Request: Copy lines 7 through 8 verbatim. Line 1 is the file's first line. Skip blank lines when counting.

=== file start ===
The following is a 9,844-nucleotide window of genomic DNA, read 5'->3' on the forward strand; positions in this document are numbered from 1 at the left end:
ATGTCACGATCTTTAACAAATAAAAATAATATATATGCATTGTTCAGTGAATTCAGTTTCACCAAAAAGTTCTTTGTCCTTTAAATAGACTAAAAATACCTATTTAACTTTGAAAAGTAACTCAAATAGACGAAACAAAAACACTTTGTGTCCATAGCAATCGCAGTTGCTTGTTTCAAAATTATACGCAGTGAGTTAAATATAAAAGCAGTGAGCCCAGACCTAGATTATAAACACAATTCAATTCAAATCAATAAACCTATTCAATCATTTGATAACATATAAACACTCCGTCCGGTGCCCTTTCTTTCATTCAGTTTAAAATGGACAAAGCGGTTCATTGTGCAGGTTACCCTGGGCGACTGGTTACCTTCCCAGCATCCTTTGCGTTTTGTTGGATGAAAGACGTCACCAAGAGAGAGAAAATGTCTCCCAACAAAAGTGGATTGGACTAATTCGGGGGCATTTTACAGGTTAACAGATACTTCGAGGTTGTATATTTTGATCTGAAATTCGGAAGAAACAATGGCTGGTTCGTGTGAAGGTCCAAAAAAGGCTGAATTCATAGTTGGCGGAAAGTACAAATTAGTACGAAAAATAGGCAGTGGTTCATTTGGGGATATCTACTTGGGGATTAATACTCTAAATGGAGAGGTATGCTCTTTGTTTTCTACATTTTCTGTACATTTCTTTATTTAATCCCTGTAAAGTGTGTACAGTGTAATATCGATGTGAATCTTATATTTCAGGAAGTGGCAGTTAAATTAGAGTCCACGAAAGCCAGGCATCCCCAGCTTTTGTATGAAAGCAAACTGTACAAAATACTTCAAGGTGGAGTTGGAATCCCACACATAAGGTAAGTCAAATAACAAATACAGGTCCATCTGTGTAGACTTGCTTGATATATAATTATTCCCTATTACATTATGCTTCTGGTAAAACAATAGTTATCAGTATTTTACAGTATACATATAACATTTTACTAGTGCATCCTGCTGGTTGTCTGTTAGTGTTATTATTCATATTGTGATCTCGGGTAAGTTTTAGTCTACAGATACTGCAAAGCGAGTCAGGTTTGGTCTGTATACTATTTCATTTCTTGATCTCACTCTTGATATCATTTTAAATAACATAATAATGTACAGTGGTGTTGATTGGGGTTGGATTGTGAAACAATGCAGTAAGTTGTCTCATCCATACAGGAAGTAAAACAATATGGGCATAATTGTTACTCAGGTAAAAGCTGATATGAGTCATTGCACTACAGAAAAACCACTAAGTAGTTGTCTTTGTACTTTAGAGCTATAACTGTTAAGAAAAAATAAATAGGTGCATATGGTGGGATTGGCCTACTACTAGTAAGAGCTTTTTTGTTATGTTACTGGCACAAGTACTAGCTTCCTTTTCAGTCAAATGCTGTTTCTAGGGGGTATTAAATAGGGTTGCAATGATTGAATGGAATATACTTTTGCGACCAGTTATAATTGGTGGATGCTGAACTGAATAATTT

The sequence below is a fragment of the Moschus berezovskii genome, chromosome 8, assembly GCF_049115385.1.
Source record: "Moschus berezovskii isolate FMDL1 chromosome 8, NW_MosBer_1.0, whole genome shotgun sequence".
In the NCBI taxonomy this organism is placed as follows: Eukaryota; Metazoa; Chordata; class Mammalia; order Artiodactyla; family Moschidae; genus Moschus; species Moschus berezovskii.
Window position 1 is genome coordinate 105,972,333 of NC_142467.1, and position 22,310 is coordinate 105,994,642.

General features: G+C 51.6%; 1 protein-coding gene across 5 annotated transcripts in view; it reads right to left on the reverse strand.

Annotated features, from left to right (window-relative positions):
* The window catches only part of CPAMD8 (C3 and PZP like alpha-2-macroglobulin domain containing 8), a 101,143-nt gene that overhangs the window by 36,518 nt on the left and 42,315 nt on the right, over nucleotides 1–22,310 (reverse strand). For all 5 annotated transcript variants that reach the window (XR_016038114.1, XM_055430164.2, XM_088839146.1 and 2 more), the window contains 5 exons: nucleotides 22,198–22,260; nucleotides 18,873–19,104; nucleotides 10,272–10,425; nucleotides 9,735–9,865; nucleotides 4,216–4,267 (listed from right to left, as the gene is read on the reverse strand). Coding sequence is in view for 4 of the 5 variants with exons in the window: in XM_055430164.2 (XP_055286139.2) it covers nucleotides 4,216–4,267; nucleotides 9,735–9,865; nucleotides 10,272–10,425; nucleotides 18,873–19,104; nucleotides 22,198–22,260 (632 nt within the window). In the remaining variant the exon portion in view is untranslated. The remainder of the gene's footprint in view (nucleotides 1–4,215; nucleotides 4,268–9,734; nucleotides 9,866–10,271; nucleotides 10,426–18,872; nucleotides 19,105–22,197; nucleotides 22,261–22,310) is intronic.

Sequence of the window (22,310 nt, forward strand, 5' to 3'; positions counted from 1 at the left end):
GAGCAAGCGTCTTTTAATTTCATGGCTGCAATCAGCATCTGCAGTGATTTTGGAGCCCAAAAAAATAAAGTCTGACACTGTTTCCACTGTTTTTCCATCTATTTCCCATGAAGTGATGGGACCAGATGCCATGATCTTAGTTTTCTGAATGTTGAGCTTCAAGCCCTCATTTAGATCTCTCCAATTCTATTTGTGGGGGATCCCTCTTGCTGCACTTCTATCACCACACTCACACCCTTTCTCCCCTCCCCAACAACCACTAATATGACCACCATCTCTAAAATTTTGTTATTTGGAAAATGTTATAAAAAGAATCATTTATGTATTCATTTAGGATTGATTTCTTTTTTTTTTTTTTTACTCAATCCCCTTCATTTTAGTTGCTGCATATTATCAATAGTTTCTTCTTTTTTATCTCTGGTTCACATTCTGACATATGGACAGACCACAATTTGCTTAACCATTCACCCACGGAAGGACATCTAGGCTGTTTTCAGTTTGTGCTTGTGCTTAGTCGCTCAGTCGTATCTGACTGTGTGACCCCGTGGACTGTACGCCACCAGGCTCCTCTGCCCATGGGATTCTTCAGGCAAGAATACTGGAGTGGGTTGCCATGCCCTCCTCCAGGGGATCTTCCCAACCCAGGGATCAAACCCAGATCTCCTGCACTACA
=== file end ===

General features: G+C 51.6%; 1 protein-coding gene across 5 annotated transcripts in view; it reads right to left on the reverse strand.

Annotated features, from left to right (window-relative positions):